If you’ve been a stock photographer for any length of time, there’s a good chance that one or more of your agencies has been bought out by Getty Images and you’ve received the following notice:
Welcome to Getty Images!
Actually, for being involved in the stock photo industry for eighteen years, I’m honestly surprised that it took them so long to find me. I’ve survived acquisitions by Index Stock, Veer, Photolibrary and Corbis, but it wasn’t until Getty bought Photolibrary last month that I finally ended up with The Big G. I’m not sure if I should feel honored or if I should feel like some kind of frightened, endangered animal who’s finally been snared by the trap.
And so, like so many of you, I now join a large family of confused photographers who continually wonder if they should jump ship and escape from the clutches of Getty Images, or if they should sign (or stay) with the company and hope for the best. Its no surprise that most photographers, and the entire industry as a whole for that matter, have a love-hate relationship with Getty.
Getty sells a lot of stock photos. Having bought up nearly every agency that Corbis didn’t get first, they’re the biggest agency around. Remember Tony Stone, The Image Bank and Comstock? All Getty brands now. Allsport and Jupiter Images? Yep. Getty. The company has enormous marketing power and a vast catalog of content. And with the subscription deals that they keep writing with companies like Time Warner and Flickr, they make it even easier for clients to license their images.
The truth is that Getty actually make decent money for their more prolific rights managed photographers. Through their RF microstock channels like iStockphoto, they make money for some of the smaller time shooters as well. One of my former editors has always encouraged me to try to get in with Getty, simply because in her opinion, they make the most money for photographers who shoot stock.
I always resisted, because of…
It’s no secret that the mere mention of the word Getty brings a foul taste to the mouth of many a photographer. Why? Because in many people’s minds, their drive to make as much money and profit as possible is devaluating and destroying the photographic landscape as we know it.
In their quest to sell the most photos, the company routinely licenses images at prices that are well below market value. For example, two years ago, they licensed an iStockphoto image to Time Magazine for cover use for a mere $30. When I pull that kind of usage up in FotoQuote, (cover, consumer mag, 1-3 mil circ.) I see a figure of $1,926.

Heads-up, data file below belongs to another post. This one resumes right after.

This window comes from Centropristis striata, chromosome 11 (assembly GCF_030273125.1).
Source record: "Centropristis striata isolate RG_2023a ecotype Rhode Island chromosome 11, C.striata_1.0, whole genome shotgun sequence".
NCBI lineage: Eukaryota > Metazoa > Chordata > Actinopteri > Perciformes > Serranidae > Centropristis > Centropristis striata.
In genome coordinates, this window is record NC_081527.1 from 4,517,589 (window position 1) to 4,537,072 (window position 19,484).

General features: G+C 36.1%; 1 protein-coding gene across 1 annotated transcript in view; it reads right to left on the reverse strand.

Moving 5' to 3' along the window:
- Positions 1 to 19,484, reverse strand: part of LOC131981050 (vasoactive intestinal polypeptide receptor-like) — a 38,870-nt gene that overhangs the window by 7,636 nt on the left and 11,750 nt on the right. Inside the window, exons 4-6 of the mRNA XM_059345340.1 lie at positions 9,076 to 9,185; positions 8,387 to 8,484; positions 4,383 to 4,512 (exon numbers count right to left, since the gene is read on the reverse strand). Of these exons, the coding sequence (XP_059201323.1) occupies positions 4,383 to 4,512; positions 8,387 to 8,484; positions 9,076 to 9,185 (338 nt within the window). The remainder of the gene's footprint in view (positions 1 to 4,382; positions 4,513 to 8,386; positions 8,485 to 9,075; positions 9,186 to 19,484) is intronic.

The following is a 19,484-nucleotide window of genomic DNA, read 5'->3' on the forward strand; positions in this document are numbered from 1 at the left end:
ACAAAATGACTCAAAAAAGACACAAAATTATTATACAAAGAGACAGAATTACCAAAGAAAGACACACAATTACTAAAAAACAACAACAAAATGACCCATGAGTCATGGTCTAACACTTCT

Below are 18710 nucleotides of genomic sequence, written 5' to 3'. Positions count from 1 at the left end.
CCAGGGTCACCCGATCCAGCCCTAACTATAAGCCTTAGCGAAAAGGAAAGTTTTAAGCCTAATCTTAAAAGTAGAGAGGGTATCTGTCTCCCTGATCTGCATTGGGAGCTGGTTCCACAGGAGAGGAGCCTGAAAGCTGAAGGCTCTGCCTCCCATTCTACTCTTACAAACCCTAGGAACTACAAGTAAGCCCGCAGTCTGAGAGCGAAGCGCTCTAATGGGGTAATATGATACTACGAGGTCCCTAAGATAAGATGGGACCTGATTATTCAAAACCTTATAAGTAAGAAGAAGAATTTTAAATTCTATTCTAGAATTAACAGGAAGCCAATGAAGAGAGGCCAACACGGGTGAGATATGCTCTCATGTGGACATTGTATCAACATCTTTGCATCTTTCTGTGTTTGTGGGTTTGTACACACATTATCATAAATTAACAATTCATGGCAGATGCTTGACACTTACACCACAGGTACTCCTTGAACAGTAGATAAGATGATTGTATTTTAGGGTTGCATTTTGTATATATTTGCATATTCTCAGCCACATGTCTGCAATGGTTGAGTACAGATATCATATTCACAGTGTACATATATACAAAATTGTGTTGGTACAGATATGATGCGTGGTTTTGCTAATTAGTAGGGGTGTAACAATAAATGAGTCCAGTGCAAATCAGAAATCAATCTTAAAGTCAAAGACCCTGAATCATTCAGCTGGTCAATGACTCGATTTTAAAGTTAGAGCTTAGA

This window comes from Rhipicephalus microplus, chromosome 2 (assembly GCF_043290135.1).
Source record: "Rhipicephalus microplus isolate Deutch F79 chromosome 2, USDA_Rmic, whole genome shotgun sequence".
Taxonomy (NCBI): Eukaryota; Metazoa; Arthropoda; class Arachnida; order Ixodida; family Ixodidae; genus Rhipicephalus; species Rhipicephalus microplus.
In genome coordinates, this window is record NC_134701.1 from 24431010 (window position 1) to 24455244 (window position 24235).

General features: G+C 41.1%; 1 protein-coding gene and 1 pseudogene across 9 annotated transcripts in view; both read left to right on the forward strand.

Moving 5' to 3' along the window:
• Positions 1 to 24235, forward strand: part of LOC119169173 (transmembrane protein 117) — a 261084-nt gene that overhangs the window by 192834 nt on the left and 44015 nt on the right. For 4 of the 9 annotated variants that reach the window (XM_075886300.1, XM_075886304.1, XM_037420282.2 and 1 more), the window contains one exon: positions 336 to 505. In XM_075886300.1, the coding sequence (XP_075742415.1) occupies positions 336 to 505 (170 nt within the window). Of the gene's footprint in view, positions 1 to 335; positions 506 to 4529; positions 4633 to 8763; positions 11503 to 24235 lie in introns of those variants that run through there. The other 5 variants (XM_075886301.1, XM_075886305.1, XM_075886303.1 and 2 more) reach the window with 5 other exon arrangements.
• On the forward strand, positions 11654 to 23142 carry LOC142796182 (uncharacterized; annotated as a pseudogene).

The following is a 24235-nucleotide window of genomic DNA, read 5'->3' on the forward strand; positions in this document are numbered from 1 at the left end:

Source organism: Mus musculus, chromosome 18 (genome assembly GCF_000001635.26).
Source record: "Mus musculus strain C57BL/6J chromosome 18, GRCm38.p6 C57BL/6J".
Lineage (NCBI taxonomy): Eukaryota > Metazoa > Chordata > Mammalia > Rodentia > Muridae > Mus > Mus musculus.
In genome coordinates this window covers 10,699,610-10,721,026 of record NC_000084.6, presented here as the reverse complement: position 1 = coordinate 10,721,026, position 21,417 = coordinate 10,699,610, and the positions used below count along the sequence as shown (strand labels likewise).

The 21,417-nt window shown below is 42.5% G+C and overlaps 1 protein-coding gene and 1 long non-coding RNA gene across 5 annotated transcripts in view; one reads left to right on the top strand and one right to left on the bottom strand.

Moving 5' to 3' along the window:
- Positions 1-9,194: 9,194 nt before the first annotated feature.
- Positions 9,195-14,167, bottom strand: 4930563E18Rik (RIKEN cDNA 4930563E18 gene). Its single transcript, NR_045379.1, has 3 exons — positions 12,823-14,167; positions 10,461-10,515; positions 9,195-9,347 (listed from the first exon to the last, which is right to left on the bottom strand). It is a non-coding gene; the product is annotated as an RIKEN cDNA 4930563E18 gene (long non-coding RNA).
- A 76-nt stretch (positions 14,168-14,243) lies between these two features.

Why on earth would a company with that kind of market power lowball prices so badly? Honestly, I’m not sure. I have my speculations. Most likely it’s because the company seeks the biggest market share in the entire industry and their method of doing this revolvers around sheer volume. Hmmm… sounds a bit like Wal Mart, don’t you think?
It’s no wonder that these practices, along with the agency’s latest contributor contract terms has ASMP advising “Getty contributors to quit the agency and find other ways to distribute their stock photographs.”
Much like the now gone dot.com boom of the 90’s, we’re never going to return to the so called Golden Days of Stock Photography. Sorry. Not gonna happen. It’s simple economics. The industry has changed. The market is saturated with images and internet e-commerce makes it possible for anyone to sell stock photos.
Also, every agency has extensive distribution deals with as many channels as possible in order to maximize exposure. What this means is that once you place images with an agency, they can potentially be licensed by just about every other agency. Some of my Corbis Images show up as Veer images on Getty. My Veer images show up on Corbis, Photolibrary and Getty and my Alaksa Stock, Photolibrary and Corbis images all show up on Alamy.
So, in the end, does it really matter who you’re with? In some sense it does, because that’s who’s contract you end up signing. Getty’s contract is certainly not ideal, especially their new terms that state that they can freely move images that haven’t licensed images for three years into RF and microstock.